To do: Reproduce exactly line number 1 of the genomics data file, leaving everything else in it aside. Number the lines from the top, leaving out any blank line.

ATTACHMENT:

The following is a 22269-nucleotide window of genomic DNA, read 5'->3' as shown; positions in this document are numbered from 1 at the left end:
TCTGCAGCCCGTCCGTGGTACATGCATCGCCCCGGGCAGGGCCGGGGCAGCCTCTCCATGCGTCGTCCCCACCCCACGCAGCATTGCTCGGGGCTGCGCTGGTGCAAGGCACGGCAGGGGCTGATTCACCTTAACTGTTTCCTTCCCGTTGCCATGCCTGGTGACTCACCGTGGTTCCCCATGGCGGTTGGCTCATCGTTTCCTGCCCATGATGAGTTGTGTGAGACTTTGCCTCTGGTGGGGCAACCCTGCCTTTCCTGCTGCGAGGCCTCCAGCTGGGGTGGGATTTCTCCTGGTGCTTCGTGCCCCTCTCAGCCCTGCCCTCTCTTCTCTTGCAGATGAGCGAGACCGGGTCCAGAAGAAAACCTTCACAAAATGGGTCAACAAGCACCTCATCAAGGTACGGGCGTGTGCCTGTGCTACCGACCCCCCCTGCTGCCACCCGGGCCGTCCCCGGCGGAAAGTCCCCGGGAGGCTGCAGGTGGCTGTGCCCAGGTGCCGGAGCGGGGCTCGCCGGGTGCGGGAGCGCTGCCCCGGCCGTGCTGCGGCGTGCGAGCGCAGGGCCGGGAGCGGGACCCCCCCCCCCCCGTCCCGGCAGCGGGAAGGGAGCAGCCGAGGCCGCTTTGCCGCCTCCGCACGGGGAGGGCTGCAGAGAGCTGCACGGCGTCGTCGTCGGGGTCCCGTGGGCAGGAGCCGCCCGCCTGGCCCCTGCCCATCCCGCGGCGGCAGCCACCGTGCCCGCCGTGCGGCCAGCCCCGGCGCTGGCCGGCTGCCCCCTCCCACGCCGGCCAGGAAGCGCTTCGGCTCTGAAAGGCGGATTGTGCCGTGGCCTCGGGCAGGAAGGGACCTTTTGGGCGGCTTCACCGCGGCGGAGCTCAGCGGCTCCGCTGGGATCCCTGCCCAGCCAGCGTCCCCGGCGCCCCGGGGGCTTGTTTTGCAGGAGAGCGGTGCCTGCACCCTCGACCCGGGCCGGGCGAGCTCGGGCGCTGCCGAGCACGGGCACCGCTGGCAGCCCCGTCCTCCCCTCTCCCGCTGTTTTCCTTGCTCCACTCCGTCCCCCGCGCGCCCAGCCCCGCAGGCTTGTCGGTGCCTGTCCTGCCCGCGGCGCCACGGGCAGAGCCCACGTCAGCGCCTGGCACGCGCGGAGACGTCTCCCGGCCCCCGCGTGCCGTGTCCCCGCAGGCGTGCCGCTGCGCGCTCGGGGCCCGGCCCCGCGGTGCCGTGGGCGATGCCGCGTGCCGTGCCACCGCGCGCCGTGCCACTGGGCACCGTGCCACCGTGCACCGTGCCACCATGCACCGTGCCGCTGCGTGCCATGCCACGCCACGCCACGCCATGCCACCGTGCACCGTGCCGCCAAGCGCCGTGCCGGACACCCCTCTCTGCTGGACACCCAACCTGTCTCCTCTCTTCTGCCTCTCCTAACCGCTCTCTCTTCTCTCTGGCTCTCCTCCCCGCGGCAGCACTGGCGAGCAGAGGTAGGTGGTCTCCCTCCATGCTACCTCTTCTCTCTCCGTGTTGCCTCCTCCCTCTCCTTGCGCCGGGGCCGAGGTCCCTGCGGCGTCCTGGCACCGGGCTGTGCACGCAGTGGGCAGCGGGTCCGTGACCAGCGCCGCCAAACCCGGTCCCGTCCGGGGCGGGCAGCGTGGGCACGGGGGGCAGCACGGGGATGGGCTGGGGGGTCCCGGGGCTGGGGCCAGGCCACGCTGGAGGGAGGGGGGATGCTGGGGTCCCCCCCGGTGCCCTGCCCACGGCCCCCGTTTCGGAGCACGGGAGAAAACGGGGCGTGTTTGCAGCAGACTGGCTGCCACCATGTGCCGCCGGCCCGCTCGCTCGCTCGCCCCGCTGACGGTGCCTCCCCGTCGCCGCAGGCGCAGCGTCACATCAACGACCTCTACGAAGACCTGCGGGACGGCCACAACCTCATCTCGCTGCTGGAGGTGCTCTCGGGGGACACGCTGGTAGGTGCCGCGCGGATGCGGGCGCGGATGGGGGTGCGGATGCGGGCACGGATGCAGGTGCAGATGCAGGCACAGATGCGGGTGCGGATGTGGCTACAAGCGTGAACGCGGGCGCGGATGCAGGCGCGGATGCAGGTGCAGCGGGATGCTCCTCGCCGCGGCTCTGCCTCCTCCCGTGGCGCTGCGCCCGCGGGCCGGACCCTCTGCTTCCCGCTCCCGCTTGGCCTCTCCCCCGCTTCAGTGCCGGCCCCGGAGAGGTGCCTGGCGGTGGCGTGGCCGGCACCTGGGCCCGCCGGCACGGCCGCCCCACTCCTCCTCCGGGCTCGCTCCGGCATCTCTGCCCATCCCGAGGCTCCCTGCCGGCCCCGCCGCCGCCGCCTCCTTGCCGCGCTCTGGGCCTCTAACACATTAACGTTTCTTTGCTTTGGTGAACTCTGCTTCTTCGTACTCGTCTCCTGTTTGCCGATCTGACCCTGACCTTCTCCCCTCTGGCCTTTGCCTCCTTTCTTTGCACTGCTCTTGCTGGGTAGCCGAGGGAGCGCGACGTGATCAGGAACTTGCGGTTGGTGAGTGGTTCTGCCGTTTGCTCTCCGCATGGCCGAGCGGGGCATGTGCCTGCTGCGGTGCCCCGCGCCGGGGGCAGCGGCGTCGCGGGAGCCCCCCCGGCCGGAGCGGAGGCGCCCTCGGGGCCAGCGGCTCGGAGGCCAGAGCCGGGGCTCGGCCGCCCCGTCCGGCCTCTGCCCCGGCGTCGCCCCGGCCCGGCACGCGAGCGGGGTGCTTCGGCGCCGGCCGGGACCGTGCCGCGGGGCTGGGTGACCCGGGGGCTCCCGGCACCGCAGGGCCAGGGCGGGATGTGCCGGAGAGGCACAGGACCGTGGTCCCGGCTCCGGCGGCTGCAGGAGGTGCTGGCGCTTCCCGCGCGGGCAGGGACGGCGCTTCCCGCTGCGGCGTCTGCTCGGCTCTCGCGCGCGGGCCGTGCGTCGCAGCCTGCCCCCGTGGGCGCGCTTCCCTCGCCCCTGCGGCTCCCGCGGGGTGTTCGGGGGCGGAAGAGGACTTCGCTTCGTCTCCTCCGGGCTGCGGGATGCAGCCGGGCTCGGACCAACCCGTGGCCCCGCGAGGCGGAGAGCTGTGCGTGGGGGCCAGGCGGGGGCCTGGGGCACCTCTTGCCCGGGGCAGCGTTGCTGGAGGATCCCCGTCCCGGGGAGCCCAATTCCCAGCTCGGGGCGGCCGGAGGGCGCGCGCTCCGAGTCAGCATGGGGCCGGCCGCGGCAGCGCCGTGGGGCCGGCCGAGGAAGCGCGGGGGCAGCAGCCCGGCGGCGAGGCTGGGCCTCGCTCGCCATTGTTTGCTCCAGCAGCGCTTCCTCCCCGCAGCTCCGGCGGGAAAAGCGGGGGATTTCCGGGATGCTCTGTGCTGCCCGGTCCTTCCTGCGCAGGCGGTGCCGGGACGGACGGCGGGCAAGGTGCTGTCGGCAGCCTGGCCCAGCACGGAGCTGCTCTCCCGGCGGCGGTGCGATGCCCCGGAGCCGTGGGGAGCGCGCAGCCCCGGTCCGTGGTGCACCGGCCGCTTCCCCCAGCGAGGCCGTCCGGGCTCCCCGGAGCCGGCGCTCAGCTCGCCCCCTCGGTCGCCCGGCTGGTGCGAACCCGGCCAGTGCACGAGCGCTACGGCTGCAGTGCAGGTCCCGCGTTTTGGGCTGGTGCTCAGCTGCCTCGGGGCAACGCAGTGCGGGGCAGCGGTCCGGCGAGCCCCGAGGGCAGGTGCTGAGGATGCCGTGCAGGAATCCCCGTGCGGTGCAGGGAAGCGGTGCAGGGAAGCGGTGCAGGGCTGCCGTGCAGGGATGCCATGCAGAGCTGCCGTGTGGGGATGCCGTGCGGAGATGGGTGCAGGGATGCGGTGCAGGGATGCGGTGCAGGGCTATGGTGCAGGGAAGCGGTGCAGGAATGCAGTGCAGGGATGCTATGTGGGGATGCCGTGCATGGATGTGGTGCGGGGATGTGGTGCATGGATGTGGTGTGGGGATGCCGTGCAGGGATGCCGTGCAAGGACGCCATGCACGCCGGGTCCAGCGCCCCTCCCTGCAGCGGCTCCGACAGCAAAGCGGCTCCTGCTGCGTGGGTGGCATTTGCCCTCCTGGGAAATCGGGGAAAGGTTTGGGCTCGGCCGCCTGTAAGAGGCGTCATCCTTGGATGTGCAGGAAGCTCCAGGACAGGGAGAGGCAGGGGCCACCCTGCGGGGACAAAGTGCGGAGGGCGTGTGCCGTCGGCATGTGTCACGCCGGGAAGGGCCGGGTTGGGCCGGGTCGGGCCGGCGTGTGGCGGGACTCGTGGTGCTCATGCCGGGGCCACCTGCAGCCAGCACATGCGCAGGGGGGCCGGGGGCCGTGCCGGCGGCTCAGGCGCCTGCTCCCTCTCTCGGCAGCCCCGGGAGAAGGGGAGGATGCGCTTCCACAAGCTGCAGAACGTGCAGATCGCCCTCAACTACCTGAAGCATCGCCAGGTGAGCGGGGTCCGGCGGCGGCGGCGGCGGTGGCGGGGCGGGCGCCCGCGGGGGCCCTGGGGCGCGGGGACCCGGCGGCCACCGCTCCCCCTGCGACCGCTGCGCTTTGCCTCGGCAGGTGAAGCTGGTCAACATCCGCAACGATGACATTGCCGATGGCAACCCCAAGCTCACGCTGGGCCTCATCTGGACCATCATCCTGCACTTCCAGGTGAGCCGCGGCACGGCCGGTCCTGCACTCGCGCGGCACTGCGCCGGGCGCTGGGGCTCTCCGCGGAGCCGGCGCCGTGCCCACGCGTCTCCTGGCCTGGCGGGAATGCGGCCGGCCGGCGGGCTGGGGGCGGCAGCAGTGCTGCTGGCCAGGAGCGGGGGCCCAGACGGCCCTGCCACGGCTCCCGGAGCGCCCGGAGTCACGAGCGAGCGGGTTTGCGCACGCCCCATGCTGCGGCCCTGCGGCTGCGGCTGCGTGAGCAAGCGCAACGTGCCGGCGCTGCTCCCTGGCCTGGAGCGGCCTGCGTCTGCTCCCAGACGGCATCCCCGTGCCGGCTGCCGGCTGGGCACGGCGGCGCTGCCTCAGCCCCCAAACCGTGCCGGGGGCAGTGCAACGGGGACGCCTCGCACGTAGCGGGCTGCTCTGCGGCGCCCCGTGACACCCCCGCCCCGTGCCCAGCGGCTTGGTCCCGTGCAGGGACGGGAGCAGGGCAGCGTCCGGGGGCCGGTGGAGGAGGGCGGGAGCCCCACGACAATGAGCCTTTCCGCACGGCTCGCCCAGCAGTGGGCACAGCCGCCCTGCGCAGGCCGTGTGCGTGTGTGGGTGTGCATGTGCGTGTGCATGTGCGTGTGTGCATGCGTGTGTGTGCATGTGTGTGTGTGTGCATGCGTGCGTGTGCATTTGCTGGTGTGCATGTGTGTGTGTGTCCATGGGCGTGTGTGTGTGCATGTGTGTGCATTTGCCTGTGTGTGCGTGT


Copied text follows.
The following is a 22269-nucleotide window of genomic DNA, read 5'->3' as shown; positions in this document are numbered from 1 at the left end: